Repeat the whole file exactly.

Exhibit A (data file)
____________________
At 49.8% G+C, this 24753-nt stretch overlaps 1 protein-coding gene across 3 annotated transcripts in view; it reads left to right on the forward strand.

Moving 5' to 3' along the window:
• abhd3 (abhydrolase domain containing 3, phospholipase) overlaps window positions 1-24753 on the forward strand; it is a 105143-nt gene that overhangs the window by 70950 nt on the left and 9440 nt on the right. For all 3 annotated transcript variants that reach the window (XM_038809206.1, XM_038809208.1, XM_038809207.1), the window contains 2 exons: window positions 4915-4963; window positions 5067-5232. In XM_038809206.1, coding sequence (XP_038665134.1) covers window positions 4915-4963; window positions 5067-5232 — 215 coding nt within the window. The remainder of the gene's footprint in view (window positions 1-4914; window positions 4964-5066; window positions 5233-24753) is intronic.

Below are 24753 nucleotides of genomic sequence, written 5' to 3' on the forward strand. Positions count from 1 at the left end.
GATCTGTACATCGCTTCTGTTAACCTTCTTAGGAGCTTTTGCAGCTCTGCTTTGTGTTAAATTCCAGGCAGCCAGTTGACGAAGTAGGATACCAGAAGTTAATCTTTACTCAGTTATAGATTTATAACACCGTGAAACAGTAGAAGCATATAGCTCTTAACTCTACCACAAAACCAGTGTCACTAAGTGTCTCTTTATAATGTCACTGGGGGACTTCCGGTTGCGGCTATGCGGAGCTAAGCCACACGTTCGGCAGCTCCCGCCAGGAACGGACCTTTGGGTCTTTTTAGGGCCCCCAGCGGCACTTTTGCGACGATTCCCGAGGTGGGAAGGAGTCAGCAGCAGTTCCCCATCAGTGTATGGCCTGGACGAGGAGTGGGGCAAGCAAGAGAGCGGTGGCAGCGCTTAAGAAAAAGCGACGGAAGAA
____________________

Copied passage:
At 49.8% G+C, this 24753-nt stretch overlaps 1 protein-coding gene across 3 annotated transcripts in view; it reads left to right on the forward strand.

Moving 5' to 3' along the window:
• abhd3 (abhydrolase domain containing 3, phospholipase) overlaps window positions 1-24753 on the forward strand; it is a 105143-nt gene that overhangs the window by 70950 nt on the left and 9440 nt on the right. For all 3 annotated transcript variants that reach the window (XM_038809206.1, XM_038809208.1, XM_038809207.1), the window contains 2 exons: window positions 4915-4963; window positions 5067-5232. In XM_038809206.1, coding sequence (XP_038665134.1) covers window positions 4915-4963; window positions 5067-5232 — 215 coding nt within the window. The remainder of the gene's footprint in view (window positions 1-4914; window positions 4964-5066; window positions 5233-24753) is intronic.

Below are 24753 nucleotides of genomic sequence, written 5' to 3' on the forward strand. Positions count from 1 at the left end.
GATCTGTACATCGCTTCTGTTAACCTTCTTAGGAGCTTTTGCAGCTCTGCTTTGTGTTAAATTCCAGGCAGCCAGTTGACGAAGTAGGATACCAGAAGTTAATCTTTACTCAGTTATAGATTTATAACACCGTGAAACAGTAGAAGCATATAGCTCTTAACTCTACCACAAAACCAGTGTCACTAAGTGTCTCTTTATAATGTCACTGGGGGACTTCCGGTTGCGGCTATGCGGAGCTAAGCCACACGTTCGGCAGCTCCCGCCAGGAACGGACCTTTGGGTCTTTTTAGGGCCCCCAGCGGCACTTTTGCGACGATTCCCGAGGTGGGAAGGAGTCAGCAGCAGTTCCCCATCAGTGTATGGCCTGGACGAGGAGTGGGGCAAGCAAGAGAGCGGTGGCAGCGCTTAAGAAAAAGCGACGGAAGAA